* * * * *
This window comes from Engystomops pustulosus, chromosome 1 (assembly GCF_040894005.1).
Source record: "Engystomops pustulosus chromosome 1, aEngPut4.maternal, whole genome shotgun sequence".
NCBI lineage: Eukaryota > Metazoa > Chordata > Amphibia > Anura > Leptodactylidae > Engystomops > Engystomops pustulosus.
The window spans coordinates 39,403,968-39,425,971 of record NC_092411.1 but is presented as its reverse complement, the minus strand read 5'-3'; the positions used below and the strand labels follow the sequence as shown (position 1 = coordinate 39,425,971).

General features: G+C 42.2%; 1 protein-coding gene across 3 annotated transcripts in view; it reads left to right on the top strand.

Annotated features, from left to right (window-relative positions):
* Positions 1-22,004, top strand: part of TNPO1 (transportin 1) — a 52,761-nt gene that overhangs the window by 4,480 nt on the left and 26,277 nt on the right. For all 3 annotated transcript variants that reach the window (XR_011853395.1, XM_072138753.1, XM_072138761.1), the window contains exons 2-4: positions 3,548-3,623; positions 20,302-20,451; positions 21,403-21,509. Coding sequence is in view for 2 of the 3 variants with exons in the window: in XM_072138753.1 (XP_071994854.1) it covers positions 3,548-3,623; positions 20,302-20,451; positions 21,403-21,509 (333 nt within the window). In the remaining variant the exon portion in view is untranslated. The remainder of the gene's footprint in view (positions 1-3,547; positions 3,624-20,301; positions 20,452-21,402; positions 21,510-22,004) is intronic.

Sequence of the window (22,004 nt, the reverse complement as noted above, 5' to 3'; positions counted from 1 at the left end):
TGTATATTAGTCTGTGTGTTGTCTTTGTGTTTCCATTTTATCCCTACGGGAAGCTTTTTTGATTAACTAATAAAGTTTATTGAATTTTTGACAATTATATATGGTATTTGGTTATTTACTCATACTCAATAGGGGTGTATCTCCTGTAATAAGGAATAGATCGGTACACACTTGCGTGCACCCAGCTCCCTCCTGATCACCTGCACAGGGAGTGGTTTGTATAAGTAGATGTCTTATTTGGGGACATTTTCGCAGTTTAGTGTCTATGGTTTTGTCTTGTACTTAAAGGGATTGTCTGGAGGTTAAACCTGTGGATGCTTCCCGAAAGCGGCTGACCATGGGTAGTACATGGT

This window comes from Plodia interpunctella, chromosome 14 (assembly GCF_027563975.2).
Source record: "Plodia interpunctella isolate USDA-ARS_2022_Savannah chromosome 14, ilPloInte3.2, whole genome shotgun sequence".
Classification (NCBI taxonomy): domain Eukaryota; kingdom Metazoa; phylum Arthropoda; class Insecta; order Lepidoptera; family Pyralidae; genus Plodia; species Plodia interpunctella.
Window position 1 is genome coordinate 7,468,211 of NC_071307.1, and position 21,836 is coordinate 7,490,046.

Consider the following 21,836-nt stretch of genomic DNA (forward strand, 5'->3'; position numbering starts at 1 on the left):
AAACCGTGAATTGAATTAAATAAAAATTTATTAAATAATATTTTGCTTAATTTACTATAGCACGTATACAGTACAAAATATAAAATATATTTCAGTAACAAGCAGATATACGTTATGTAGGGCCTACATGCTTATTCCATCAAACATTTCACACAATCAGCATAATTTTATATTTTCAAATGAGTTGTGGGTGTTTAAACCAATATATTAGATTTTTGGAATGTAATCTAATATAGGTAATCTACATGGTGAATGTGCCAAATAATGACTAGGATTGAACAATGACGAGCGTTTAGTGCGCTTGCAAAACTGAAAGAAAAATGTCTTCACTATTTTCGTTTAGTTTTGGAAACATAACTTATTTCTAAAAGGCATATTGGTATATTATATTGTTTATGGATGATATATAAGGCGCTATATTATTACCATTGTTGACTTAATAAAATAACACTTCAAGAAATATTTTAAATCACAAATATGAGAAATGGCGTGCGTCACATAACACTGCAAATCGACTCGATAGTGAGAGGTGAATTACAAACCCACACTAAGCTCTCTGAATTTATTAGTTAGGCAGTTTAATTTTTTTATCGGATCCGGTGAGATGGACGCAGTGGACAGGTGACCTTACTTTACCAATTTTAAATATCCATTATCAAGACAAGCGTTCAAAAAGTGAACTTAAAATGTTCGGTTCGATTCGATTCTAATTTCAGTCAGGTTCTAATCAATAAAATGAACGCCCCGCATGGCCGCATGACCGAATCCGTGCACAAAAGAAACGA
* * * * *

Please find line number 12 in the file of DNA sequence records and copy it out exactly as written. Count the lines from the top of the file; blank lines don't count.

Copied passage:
Classification (NCBI taxonomy): domain Eukaryota; kingdom Metazoa; phylum Arthropoda; class Insecta; order Lepidoptera; family Pyralidae; genus Plodia; species Plodia interpunctella.